(3) The extent to which the applicant has appropriate access to populations and organizations representing individuals with disabilities to support advanced disability, independent living and clinical rehabilitation research.

(4) The extent to which the facilities, equipment, and other resources are appropriately accessible to individuals with disabilities who may use the facilities, equipment, and other resources of the project.

Additional considerations for field-initiated priorities.

(a) The Director reserves funds to support field-initiated applications funded under this part when those applications have been awarded points totaling 80 percent or more of the maximum possible points under the procedures described in § 1330.23.

(b) In making a final selection from applications received when NIDILRR uses field-initiated priorities, the Director may consider whether one of the following conditions is met and, if so, use this information to fund an application out of rank order:

(1) The proposed project represents a unique opportunity to advance rehabilitation and other knowledge to improve the lives of individual with disabilities.

(2) The proposed project complements or balances research activity already planned or funded by NIDILRR through its annual priorities or addresses the research in a new and promising way.

Subpart D—Disability, Independent Living, and Rehabilitation Research Fellowships

Fellows program.

(a) The purpose of this program is to build research capacity by providing support to highly qualified individuals, including those who are individuals with disabilities, to perform research on rehabilitation, independent living, and other experiences and outcomes of individuals with disabilities.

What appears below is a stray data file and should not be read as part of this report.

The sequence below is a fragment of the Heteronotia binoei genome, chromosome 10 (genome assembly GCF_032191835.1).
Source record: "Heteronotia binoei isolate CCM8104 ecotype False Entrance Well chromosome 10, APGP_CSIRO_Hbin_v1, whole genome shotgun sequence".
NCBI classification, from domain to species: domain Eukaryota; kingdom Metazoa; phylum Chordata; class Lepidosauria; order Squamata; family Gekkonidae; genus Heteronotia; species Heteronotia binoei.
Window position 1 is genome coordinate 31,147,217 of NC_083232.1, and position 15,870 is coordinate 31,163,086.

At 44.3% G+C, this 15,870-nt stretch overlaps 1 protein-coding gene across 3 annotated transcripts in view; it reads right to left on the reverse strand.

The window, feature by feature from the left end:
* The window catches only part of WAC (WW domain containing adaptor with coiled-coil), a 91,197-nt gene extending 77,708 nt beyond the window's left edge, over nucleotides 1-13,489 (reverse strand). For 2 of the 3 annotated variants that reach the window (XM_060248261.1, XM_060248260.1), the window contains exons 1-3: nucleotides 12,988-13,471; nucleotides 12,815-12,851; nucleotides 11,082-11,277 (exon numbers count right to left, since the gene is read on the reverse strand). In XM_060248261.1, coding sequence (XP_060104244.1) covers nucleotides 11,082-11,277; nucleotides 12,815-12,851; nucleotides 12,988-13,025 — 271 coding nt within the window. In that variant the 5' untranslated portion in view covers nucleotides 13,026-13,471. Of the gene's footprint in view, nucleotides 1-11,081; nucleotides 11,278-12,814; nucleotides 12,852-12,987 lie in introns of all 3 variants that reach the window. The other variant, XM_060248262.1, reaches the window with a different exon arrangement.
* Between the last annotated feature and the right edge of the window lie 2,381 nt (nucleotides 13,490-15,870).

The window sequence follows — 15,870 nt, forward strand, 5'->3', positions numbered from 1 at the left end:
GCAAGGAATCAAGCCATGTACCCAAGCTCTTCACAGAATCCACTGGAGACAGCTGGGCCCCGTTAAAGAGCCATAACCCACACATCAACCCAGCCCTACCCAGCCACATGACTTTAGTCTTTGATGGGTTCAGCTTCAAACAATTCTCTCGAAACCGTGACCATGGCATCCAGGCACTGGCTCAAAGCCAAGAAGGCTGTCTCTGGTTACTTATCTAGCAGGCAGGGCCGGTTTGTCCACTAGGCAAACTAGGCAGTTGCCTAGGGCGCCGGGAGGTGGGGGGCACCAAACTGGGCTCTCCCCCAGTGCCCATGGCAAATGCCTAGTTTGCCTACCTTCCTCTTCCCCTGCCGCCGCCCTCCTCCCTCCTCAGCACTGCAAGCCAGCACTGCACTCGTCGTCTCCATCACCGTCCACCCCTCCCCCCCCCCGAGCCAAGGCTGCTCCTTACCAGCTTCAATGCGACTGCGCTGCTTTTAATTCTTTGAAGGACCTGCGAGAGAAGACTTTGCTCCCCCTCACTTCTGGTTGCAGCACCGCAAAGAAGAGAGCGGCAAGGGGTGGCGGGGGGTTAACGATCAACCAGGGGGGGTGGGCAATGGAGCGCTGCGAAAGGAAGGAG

(b) The eligibility requirements for the Fellows program are as follows:

(1) Only individuals are eligible to be recipients of Fellowships.

(2) Any individual is eligible for assistance under this program who has Start Printed Page 79292training and experience that indicate a potential for engaging in scientific research related to rehabilitation and independent living for individuals with disabilities.

(3) This program provides two categories of Fellowships: Merit Fellowships and Distinguished Fellowships.

(i) To be eligible for a Distinguished Fellowship, an individual must have seven or more years of research experience in subject areas, methods, or techniques relevant to disability and rehabilitation research and must have a doctorate, other terminal degree, or comparable academic qualifications.

(ii) The Director awards Merit Fellowships to individuals in earlier stages of their careers in research. To be eligible for a Merit Fellowship, an individual must have either advanced professional training or experience in independent study in an area which is directly pertinent to disability and rehabilitation.

(c) Fellowships will be awarded in the form of a grant to eligible individuals.

(d) In making a final selection of applicants to support under this program, the Director considers the extent to which applicants present a unique opportunity to effect a major advance in knowledge, address critical problems in innovative ways, present proposals which are consistent with the Institute's Long-Range Plan, build research capacity within the field, or complement and significantly increases the potential value of already planned research and related activities.

Subpart E—Special Projects and Demonstrations for Spinal Cord Injuries

Spinal cord injuries program.

(a) This program provides assistance to establish innovative projects for the delivery, demonstration, and evaluation of comprehensive medical, vocational, independent living, and rehabilitation services to meet the wide range of needs of individuals with spinal cord injuries.

(b) The agencies and organizations eligible to apply under this program are described in 45 CFR 1330.2.

End Part End Supplemental Information

[FR Doc. 2015-31907 Filed 12-18-15; 8:45 am]